In This Issue
Technologies for Clean Water
September 1, 2008 Volume 38 Issue 3
The Bridge, Volume 38, Number 2 - Fall 2008. The papers in this issue of The Bridge describe some recent advances in the search for water, in the distribution and treatment of water and wastewater, and in the modeling of complex water systems.
Articles In This Issue
  • Monday, September 1, 2008
    AuthorAbul Hussam, Sad Ahamed, and Abul K.M. Munir

    A simple filtration system used in Bangladesh and other countries removes dangerous arsenic from drinking water.

    The natural presence of arsenic and other toxins in groundwater, the most common source of drinking water, is considered a worldwide public-health crisis and an unprecedented natural ...

  • Monday, September 1, 2008
    AuthorJerald L. Schnoor

    Networks of volunteers working within a common framework to improve water quality can transcend geopolitics.

    Water, like all things on planet Earth, is changing. But the changes in water resources are attributable primarily to human activities, not natural causes. Four major factors profoundly ...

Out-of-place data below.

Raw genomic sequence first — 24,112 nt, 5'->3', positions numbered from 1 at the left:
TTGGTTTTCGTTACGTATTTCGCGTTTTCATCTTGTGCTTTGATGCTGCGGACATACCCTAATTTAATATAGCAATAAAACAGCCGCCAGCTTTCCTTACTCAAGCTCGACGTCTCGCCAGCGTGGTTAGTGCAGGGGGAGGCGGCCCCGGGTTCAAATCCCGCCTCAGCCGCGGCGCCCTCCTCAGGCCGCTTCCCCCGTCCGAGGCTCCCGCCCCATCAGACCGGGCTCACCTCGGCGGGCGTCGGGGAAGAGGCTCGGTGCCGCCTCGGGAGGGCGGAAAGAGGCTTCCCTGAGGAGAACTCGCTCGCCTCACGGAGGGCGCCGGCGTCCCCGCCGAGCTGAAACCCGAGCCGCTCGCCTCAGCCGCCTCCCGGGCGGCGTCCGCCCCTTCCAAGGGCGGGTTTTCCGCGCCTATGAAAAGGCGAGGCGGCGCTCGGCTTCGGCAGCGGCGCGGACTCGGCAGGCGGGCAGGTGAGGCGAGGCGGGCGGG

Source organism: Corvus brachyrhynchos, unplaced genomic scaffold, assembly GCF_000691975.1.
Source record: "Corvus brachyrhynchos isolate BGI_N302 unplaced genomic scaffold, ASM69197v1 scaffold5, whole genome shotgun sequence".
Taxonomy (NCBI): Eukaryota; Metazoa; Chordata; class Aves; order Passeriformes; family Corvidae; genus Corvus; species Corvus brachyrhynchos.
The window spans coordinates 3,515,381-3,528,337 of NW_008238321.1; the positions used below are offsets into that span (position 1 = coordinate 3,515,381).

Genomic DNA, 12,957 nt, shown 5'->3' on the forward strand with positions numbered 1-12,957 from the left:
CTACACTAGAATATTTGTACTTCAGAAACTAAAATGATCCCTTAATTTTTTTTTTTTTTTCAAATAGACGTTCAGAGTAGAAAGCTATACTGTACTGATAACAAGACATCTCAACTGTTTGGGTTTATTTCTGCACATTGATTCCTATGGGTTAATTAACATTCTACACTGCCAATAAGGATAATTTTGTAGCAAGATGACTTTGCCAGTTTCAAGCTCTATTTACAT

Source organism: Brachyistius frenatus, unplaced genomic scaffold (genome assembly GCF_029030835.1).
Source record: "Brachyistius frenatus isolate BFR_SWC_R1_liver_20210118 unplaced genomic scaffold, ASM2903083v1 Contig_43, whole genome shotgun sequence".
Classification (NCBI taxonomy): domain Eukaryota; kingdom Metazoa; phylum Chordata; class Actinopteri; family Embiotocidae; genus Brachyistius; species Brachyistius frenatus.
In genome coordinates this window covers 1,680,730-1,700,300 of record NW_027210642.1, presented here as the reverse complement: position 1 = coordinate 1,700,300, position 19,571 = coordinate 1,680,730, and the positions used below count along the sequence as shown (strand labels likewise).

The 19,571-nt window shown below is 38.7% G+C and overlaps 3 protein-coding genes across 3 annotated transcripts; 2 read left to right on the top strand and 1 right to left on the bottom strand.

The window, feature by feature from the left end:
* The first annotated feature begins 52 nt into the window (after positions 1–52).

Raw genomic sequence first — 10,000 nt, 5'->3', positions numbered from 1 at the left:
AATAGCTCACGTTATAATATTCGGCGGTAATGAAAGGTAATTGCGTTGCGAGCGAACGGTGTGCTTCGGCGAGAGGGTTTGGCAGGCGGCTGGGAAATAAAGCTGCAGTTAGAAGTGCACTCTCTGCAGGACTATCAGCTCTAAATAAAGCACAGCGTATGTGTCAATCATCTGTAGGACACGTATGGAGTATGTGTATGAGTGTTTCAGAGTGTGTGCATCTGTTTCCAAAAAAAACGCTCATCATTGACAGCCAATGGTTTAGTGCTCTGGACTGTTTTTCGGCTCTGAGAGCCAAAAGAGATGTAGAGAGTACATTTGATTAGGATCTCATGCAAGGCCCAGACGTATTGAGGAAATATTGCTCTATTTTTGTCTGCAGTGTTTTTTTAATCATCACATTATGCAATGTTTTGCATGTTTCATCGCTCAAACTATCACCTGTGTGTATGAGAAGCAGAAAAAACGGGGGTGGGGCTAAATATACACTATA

• Monday, September 1, 2008
    AuthorGlen T. Daigger

    Integrated closed-loop systems for recycling water and waste material can meet consumer demands and satisfy environmental imperatives.

    In the past decade, practical applications of a variety of new wastewater-treatment technologies, such as membrane filtration systems and advanced oxidation, ...

  • Monday, September 1, 2008
    AuthorFarouk El-Baz

    Satellite images and sophisticated mapping techniques are revealing new sources of fresh
    water in surprising places.

    Images of Earth from space have improved steadily during the past 40 years. In the mid-1960s, photographs taken by astronauts of the Gemini, Apollo, Skylab, and Apollo-Soyuz ...

  • Monday, September 1, 2008
    AuthorVanessa Speight

    Water-distribution systems, the last barriers in the water-treatment process, are vital to protecting public health.

    Technologies for treating drinking water have advanced significantly over the past century. Today the availability of abundant, clean, safe drinking water, on demand at every ...

  • Monday, September 1, 2008
    AuthorDaniel P. Loucks

    Water-resource models have been used to inform decisions about water supplies, ecological restoration, and water management in complex regional systems.

    Water-resources development projects inevitably include economic, environmental, and social considerations, as well as computer-based models ...

  • Monday, September 1, 2008
    AuthorGeorge Bugliarello

    Editor’s Note

    We cannot live without water, and our civilization would collapse without it. But water can also destroy us and our way of life, because, since neolithic times, people have tended to settle near water—on deltas, near rivers, and along coastlines. It has been estimated ...